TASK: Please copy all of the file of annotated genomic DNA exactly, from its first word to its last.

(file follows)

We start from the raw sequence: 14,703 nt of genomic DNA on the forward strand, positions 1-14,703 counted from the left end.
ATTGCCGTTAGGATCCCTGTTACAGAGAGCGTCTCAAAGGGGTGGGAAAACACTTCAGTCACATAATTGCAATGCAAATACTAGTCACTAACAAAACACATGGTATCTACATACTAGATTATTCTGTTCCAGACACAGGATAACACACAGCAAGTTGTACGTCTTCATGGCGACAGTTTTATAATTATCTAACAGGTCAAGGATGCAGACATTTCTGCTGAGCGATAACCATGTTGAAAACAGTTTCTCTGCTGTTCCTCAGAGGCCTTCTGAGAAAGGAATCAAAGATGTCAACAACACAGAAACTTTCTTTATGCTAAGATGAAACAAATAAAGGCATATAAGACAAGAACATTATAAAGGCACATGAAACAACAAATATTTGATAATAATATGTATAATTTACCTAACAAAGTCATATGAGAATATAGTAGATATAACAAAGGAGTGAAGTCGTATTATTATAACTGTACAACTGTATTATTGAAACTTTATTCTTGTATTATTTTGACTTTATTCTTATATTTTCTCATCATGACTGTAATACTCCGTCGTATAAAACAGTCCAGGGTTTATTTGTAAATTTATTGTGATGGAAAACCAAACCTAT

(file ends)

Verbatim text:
We start from the raw sequence: 14,703 nt of genomic DNA on the forward strand, positions 1-14,703 counted from the left end.
ATTGCCGTTAGGATCCCTGTTACAGAGAGCGTCTCAAAGGGGTGGGAAAACACTTCAGTCACATAATTGCAATGCAAATACTAGTCACTAACAAAACACATGGTATCTACATACTAGATTATTCTGTTCCAGACACAGGATAACACACAGCAAGTTGTACGTCTTCATGGCGACAGTTTTATAATTATCTAACAGGTCAAGGATGCAGACATTTCTGCTGAGCGATAACCATGTTGAAAACAGTTTCTCTGCTGTTCCTCAGAGGCCTTCTGAGAAAGGAATCAAAGATGTCAACAACACAGAAACTTTCTTTATGCTAAGATGAAACAAATAAAGGCATATAAGACAAGAACATTATAAAGGCACATGAAACAACAAATATTTGATAATAATATGTATAATTTACCTAACAAAGTCATATGAGAATATAGTAGATATAACAAAGGAGTGAAGTCGTATTATTATAACTGTACAACTGTATTATTGAAACTTTATTCTTGTATTATTTTGACTTTATTCTTATATTTTCTCATCATGACTGTAATACTCCGTCGTATAAAACAGTCCAGGGTTTATTTGTAAATTTATTGTGATGGAAAACCAAACCTAT